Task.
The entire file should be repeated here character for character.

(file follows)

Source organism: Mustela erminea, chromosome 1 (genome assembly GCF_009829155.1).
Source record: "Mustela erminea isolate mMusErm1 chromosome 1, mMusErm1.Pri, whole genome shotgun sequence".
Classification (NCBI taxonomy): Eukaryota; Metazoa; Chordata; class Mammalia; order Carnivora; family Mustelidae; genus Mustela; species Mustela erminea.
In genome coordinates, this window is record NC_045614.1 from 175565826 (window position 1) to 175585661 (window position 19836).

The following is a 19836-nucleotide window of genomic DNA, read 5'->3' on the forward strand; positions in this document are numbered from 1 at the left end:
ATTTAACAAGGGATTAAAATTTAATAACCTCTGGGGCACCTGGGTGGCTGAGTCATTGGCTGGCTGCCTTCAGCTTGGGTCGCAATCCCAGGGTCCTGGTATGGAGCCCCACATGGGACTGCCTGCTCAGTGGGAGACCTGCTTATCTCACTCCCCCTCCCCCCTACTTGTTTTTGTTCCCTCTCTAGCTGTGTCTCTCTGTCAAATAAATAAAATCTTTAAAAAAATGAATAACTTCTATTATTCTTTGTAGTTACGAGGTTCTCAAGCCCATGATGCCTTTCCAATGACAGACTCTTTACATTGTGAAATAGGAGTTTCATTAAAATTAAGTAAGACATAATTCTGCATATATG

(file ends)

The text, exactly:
Source organism: Mustela erminea, chromosome 1 (genome assembly GCF_009829155.1).
Source record: "Mustela erminea isolate mMusErm1 chromosome 1, mMusErm1.Pri, whole genome shotgun sequence".
Classification (NCBI taxonomy): Eukaryota; Metazoa; Chordata; class Mammalia; order Carnivora; family Mustelidae; genus Mustela; species Mustela erminea.
In genome coordinates, this window is record NC_045614.1 from 175565826 (window position 1) to 175585661 (window position 19836).

The following is a 19836-nucleotide window of genomic DNA, read 5'->3' on the forward strand; positions in this document are numbered from 1 at the left end:
ATTTAACAAGGGATTAAAATTTAATAACCTCTGGGGCACCTGGGTGGCTGAGTCATTGGCTGGCTGCCTTCAGCTTGGGTCGCAATCCCAGGGTCCTGGTATGGAGCCCCACATGGGACTGCCTGCTCAGTGGGAGACCTGCTTATCTCACTCCCCCTCCCCCCTACTTGTTTTTGTTCCCTCTCTAGCTGTGTCTCTCTGTCAAATAAATAAAATCTTTAAAAAAATGAATAACTTCTATTATTCTTTGTAGTTACGAGGTTCTCAAGCCCATGATGCCTTTCCAATGACAGACTCTTTACATTGTGAAATAGGAGTTTCATTAAAATTAAGTAAGACATAATTCTGCATATATG